Computing Lessons at Stubbin Wood School

I have spent some months now looking at Computing activities to do with learners with special needs, ahead of the new curriculum that comes into force in September. During the last couple of weeks I’ve finally managed to teach a few classes to try them out. Firstly I was really pleased to trial a lesson at Talbot Specialist School, here in Sheffield, with their ICT lead, Fraser Speechley. This helped to refine some ideas we’d had for teaching simple algorithms and control to KS3 students from around P4 to 8. A week later I taught 3 lessons at Stubbin Wood School in Derbyshire, in KS1 and 2, to pupils with a similar range of abilities, plus a couple working at NC level 1 or 2. Thanks to Hazel Renshaw and the class teachers for the opportunity. Here is a summary of two different lessons that I hope are useful to other teachers in Special Schools. The first one is aimed at lower ability (P4-7), and would last about 45 minutes, the second is better for P6-NC1/2 and may require an hour. 

Lesson 1 – This is all about understanding that we can control technology in different ways.

remote control hat and buttons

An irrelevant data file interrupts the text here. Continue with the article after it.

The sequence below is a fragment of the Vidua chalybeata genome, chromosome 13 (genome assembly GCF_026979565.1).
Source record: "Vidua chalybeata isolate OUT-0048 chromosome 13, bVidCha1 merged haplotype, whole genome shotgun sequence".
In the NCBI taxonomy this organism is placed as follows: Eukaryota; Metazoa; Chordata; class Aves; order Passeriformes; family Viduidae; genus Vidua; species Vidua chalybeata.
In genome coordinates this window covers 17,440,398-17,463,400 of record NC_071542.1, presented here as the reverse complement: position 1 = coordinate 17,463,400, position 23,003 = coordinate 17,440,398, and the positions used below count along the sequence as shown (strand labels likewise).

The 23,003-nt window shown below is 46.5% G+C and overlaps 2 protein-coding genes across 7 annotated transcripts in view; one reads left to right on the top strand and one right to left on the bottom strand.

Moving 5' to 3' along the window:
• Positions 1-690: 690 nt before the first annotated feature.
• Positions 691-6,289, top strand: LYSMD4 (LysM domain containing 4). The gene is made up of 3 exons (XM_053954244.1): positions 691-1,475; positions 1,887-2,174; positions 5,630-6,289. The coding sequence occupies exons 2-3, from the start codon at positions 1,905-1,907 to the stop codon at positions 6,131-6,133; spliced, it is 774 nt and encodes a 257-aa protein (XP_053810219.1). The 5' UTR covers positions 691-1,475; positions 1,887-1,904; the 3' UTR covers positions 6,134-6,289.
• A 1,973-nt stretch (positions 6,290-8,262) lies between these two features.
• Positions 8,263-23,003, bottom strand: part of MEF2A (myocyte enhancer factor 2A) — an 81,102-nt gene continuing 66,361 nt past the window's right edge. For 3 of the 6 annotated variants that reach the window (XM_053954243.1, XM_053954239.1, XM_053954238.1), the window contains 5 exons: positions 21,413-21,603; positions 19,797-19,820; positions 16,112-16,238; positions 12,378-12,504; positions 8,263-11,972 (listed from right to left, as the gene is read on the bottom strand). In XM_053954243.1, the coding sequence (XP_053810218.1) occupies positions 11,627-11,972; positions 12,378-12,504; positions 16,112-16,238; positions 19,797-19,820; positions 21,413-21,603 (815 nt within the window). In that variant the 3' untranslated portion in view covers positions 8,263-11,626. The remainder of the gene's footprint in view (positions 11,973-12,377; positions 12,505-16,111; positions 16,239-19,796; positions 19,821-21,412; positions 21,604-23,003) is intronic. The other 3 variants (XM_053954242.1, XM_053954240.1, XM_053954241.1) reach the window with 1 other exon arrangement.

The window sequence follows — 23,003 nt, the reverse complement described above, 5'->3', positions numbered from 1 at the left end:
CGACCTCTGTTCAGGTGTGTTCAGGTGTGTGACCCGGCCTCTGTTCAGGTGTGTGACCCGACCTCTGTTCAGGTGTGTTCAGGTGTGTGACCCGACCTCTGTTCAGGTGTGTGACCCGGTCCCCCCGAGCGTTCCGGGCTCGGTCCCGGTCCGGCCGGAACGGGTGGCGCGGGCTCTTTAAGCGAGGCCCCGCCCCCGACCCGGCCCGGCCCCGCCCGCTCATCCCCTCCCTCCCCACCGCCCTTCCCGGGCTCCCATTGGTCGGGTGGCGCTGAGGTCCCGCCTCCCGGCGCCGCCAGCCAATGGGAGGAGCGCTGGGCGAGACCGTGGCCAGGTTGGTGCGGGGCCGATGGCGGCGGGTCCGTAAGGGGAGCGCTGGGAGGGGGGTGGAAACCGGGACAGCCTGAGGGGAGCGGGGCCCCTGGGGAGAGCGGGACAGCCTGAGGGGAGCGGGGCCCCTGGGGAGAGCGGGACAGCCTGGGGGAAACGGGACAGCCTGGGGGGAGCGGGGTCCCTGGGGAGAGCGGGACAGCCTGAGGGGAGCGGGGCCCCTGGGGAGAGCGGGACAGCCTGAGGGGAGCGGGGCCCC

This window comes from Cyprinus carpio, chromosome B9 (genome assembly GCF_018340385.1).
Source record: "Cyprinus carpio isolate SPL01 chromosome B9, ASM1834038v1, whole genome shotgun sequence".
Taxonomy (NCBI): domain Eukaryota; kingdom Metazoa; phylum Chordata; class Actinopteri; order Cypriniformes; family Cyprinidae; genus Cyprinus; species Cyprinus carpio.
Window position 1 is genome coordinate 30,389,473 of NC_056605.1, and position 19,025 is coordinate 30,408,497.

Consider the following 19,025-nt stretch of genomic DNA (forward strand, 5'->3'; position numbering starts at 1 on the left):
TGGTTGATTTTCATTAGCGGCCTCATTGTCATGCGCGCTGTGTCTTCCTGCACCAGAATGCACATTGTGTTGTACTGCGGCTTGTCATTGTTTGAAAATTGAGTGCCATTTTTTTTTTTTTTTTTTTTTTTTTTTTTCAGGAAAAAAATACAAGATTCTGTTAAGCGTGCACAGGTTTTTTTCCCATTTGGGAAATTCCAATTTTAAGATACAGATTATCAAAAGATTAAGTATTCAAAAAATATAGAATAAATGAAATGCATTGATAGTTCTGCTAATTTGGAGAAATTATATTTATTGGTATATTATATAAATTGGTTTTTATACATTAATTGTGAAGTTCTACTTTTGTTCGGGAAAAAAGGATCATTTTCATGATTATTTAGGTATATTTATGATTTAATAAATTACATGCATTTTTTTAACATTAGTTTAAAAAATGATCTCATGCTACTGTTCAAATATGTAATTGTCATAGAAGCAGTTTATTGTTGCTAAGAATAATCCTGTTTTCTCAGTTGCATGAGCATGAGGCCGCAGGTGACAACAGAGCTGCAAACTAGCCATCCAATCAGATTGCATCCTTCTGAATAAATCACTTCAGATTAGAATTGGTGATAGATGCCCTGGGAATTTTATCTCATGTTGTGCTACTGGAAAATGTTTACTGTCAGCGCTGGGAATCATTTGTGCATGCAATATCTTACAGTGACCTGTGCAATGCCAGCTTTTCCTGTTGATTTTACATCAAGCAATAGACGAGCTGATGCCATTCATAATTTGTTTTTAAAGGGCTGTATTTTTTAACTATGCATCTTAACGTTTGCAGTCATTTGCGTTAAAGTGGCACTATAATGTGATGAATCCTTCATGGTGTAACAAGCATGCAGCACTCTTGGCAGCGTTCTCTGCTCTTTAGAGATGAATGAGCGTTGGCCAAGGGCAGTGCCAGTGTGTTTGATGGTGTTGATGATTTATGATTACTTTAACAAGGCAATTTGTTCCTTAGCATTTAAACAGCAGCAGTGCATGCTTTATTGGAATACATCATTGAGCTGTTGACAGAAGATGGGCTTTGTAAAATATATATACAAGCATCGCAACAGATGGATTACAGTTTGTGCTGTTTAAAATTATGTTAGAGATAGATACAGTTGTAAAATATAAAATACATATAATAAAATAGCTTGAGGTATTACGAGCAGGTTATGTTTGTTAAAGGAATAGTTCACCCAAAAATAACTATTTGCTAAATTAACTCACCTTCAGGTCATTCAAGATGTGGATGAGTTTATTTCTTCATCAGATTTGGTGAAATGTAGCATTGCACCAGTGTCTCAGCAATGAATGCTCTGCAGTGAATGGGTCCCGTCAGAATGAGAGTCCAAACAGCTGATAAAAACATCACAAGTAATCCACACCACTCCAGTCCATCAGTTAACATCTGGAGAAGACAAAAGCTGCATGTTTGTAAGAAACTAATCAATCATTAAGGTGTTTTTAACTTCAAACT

• Introduction to lesson, looking at everyday objects that can be controlled, e.g. pedestrian crossing, TV remote, CD player.
  • Remote control students – we practised a few actions all together, e.g. waving hands, touching nose, and then the students took it in turns to wear the special remote control hat (see image) and be controlled by another person pressing a Big Point button with image and audio of action on.
  • This was followed with an activity on the board, built in Scratch, which involved the pupils tracing a route along the river for the fish to get to the lake. You can see the activity here. We then moved onto a slightly harder version with a fork in the river, one that leads you to the lake, another to a shark! You can see it here.
  • We then used the remote-controlled bugs by TTS (any simple toy with controls will do) to extend their understanding of controlling an object. Ideally I’d have started this section with images of the controls on the board, and getting the students to move accordingly, but time was short and we just let them experiment for a few minutes, before setting simple tasks like drive the bug under the chair; don’t crash into another person etc. You can also set out a very basic course to manoeuvre through.
  • We finished by looking at different pictures on the board of objects and asked the pupils to identify the ones you could control, and those you can’t.

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